Flowchart Friday, anyone? This one describes the process to solve all of your problems. Unfortunately, sometimes in life, you just end up going around in circles. That’s what Maury Povich taught me.
Problems. A Simple Flowchart to solve all of them. | davaidavai.com
Best Problem Solving Flow Chart Ever |
ha, this is great.
While being a TA for some freshman chemistry class (the ‘ain’t we cool AP class) … I was terrified at the 1st class. Thrown in to the sharks, no one told me HOW to teach. Topic: how to use a pH meter. Of course, in the first 5 minutes someone couldn’t get theirs to work. I overcame my fear, walked over, and looked at it. “Is it plugged in?” wheeh. Next one: “is it plugged in?” yes. “Is it turned on?”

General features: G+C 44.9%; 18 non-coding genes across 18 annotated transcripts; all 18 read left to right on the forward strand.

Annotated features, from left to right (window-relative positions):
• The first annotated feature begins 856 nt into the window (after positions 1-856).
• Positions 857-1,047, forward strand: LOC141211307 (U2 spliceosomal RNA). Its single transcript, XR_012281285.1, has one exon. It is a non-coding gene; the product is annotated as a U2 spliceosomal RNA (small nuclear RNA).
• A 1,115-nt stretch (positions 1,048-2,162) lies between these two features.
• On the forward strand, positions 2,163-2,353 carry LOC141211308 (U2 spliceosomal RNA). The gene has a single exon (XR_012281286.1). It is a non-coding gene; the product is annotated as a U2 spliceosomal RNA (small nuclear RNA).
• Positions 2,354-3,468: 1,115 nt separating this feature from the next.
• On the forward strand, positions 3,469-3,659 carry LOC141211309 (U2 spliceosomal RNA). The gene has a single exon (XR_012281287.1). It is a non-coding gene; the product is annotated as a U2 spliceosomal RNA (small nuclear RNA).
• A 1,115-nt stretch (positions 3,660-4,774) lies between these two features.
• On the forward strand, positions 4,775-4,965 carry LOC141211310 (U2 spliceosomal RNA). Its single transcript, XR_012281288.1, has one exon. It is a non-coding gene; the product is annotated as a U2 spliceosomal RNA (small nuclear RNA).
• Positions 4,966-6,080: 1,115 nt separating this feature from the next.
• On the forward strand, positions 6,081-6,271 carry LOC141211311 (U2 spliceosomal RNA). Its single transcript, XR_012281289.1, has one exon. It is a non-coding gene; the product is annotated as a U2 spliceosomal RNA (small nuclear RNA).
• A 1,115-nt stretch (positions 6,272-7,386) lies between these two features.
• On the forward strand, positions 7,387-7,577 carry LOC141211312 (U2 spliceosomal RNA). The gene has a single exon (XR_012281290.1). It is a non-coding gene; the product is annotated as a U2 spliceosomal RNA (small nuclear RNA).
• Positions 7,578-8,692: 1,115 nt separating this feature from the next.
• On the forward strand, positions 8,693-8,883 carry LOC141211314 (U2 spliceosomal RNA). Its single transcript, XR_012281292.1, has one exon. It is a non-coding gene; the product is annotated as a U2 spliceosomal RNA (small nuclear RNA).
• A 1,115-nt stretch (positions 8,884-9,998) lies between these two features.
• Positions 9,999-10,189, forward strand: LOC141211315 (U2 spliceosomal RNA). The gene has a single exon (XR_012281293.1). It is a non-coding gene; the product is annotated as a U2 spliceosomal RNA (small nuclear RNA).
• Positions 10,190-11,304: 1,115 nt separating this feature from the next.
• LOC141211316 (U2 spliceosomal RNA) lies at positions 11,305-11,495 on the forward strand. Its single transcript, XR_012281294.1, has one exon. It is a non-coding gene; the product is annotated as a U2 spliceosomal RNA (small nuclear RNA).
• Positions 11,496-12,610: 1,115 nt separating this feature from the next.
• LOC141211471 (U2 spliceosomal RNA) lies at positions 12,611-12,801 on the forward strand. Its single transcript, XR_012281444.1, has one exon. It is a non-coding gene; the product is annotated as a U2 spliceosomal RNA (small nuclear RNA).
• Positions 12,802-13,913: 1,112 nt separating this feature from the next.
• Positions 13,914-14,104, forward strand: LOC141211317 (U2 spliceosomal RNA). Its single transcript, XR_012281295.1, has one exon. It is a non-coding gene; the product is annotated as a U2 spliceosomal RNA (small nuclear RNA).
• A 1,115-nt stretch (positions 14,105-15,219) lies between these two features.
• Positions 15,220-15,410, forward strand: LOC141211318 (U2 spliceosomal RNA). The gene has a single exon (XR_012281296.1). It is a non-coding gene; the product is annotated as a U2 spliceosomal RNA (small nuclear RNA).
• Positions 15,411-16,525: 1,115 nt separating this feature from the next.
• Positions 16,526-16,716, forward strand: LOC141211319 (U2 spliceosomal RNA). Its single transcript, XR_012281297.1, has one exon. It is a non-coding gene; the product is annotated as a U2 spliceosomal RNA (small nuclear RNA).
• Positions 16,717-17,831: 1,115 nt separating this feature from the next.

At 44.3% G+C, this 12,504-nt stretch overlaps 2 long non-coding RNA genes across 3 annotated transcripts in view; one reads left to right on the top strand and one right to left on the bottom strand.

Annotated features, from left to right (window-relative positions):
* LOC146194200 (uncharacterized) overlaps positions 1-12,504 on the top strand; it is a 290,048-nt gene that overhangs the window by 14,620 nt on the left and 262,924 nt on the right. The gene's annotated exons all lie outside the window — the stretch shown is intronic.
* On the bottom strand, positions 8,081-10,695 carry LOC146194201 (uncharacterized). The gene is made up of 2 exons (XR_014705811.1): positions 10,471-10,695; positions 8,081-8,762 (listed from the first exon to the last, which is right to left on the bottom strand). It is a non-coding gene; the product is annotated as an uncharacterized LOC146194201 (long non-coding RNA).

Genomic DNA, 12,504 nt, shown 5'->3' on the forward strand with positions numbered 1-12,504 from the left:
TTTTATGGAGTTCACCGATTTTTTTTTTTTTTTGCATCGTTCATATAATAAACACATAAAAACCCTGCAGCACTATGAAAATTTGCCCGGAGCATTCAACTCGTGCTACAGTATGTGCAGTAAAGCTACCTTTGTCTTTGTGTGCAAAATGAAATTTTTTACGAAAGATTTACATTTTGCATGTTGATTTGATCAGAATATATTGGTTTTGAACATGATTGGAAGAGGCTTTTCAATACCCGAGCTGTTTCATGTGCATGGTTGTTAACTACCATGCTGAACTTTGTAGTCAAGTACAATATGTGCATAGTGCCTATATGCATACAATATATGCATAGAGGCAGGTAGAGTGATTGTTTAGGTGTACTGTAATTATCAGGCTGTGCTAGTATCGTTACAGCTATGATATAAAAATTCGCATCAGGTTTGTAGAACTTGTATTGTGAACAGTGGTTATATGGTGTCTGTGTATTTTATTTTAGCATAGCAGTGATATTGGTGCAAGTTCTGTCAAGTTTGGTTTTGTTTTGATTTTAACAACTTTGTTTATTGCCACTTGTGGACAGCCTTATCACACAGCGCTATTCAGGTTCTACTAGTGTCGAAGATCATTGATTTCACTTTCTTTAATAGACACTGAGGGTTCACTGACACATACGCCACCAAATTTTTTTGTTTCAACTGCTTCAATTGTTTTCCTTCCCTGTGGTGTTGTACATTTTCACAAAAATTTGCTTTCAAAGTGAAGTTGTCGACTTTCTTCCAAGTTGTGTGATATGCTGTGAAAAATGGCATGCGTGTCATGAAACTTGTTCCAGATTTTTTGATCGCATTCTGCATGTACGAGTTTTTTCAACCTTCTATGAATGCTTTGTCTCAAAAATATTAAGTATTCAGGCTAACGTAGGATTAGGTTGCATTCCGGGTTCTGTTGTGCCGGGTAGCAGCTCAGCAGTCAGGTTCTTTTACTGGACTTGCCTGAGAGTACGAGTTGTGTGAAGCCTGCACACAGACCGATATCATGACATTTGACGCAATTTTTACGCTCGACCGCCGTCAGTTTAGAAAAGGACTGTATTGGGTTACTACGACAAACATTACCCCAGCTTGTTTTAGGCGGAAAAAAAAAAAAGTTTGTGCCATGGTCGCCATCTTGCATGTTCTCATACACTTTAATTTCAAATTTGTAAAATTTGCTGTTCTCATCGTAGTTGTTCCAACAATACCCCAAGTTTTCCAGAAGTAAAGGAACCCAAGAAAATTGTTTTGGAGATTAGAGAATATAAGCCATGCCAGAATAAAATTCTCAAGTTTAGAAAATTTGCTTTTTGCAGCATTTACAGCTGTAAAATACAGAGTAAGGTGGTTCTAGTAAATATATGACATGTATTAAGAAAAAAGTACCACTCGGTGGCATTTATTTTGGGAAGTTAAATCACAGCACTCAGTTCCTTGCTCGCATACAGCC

By the end of the course, the students would call me over, and start into a litany, which always started with “it’s plugged in, it’s turned on …” I decided I was a success.
Reminds me of the IT Crowd. One of the techs just automatically answers the phone with “Have you tried turning it off and on again?”
Become a member.
Learn to visualize your data.
From beginner to advanced.
What you get
The ever so popular Walmart growth map gets an update, and yes, it still looks like a wildfire. Sam’s Club follows soon after, although not nearly as vigorously.
Jobs and pay can vary a lot depending on where you live, based on 2013 data from the Bureau of Labor Statistics. Here’s an interactive to look.
A closer look at the age old question of where there are more bars than grocery stores, and vice versa.
There are rules—usually for specific chart types meant to be read in a specific way—that you shouldn’t break. When they are, everyone loses. This is that small handful.